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Death by Deodorant

Aerosol deodorant can be dangerous if it's overused in a confined space.

Peter Cade/Getty Images

In 1998, a 16-year-old boy in England passed away from a heart attack after being exposed to too many deodorant fumes. At the time of his death, the BBC claimed that more than 130 people had died after purposely inhaling aerosol deodorant products since 1971, but the boy's death was the only accidental case on record [source: BBC]. It seems that he was obsessed with personal hygiene and smelling fresh, so he'd spray his entire body with deodorant at least two times per day. It got so bad at times that the family of the boy could taste the fumes downstairs. In spite of this, they never thought he was in any danger. An autopsy revealed that he had 10 times the lethal amount of butane and propane in his bloodstream. It turns out that the boy used the deodorant in a relatively confined space even though warning labels recommend using it in a well-ventilated area.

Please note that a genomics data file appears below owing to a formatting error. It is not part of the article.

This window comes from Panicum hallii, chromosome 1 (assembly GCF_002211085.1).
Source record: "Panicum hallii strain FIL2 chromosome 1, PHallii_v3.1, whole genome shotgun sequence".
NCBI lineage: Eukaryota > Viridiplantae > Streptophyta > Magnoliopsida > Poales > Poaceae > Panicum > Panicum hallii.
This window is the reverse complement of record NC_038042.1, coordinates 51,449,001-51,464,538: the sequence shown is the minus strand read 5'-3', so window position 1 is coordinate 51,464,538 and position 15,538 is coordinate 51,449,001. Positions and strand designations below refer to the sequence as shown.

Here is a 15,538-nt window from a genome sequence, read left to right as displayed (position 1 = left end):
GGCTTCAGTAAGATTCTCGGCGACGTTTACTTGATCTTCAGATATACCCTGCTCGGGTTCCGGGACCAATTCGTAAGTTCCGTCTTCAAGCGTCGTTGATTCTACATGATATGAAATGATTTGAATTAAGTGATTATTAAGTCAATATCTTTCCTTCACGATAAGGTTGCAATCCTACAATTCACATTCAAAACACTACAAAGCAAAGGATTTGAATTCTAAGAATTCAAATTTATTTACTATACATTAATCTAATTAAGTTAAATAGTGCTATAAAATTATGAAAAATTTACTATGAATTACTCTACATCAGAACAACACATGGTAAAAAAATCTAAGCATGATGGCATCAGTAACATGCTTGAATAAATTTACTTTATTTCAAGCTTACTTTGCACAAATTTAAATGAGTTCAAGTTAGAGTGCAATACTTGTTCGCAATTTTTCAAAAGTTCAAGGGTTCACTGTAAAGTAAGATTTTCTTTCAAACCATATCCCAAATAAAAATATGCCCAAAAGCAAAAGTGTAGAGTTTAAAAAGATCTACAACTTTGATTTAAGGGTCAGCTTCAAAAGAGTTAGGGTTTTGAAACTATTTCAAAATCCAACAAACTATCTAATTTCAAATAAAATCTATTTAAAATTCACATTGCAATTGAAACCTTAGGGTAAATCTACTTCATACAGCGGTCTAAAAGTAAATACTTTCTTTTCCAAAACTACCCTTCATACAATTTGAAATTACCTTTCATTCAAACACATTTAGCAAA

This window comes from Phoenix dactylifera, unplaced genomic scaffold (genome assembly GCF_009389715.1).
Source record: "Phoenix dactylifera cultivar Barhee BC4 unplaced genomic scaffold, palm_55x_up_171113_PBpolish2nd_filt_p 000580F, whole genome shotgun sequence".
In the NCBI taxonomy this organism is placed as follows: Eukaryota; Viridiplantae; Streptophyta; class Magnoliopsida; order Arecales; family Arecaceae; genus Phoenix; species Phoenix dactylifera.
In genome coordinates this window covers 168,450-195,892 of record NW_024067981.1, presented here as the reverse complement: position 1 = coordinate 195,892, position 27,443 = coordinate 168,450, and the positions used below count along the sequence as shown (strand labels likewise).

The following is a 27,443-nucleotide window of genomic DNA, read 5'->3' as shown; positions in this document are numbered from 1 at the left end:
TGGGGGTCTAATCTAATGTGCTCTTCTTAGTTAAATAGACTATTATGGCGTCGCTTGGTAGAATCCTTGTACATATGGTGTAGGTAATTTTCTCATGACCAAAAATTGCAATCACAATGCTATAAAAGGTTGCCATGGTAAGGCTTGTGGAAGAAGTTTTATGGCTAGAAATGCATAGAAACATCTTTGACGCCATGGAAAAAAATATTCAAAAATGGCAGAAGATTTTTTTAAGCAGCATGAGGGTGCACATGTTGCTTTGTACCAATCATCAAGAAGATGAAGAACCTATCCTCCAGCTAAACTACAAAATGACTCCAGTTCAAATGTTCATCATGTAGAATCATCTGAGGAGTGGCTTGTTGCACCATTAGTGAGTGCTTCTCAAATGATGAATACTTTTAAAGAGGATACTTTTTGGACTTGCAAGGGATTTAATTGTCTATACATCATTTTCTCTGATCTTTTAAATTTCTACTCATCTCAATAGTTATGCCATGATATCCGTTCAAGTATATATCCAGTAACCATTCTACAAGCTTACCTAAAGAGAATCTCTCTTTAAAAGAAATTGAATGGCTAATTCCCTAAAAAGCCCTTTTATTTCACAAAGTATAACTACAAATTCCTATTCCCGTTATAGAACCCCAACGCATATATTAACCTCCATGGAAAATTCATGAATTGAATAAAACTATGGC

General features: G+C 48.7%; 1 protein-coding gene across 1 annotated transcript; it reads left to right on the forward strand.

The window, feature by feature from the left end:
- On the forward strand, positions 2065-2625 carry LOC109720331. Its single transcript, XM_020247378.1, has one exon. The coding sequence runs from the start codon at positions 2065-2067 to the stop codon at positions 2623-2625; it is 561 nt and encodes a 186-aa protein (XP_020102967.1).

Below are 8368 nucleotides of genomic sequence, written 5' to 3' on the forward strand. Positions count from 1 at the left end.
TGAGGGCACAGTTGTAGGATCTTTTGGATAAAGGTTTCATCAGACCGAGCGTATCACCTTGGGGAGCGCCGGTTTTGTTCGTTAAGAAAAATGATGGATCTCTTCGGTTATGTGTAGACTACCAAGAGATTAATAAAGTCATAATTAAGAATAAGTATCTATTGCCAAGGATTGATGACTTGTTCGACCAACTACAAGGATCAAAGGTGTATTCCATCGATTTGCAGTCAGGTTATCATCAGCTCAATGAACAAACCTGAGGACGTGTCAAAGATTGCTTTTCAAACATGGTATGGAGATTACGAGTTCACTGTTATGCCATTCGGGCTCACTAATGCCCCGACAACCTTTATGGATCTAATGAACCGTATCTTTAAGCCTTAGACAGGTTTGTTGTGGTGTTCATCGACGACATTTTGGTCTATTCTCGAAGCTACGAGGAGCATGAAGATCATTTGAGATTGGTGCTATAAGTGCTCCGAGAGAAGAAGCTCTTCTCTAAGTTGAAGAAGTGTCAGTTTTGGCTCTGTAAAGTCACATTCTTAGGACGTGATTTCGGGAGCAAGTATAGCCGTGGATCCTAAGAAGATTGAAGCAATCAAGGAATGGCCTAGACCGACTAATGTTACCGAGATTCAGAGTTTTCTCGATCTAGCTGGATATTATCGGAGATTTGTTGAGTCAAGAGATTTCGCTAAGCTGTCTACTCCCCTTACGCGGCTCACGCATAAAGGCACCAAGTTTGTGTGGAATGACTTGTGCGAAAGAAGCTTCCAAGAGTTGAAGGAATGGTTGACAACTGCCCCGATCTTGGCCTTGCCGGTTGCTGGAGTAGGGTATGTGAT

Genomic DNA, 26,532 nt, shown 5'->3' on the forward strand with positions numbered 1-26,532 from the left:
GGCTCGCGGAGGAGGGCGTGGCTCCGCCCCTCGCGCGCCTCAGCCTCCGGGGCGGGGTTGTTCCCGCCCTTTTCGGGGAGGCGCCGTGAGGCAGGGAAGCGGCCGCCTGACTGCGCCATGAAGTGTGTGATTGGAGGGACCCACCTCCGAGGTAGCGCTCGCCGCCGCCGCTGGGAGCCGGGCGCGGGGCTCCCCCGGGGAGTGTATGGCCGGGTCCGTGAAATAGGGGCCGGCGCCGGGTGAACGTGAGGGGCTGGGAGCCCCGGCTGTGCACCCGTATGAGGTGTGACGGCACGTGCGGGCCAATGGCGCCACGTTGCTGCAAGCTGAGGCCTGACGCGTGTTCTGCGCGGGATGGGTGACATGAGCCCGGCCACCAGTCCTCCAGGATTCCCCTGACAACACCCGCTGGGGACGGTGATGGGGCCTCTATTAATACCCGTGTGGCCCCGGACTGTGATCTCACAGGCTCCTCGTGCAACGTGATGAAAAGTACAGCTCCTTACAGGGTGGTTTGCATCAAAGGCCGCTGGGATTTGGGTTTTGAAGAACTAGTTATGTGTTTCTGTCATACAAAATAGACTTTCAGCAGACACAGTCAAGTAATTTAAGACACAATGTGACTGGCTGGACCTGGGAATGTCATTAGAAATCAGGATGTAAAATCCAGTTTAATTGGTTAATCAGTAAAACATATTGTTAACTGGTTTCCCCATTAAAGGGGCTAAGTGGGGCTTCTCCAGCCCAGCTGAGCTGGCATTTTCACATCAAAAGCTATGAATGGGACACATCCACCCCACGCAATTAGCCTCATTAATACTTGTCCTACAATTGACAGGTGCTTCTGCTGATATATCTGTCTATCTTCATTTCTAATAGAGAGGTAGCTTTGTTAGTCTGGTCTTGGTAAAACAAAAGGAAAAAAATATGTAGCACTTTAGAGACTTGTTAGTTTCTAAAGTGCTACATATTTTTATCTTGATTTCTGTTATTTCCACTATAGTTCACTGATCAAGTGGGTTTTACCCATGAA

It should be noted that in studies performed by the British Aerosol Manufacturers' Association and the toxicology unit at St. George's Hospital in London, researchers were not able to reproduce conditions that could lead to harmful or fatal effects from excessive spraying of aerosol products in a confined space.

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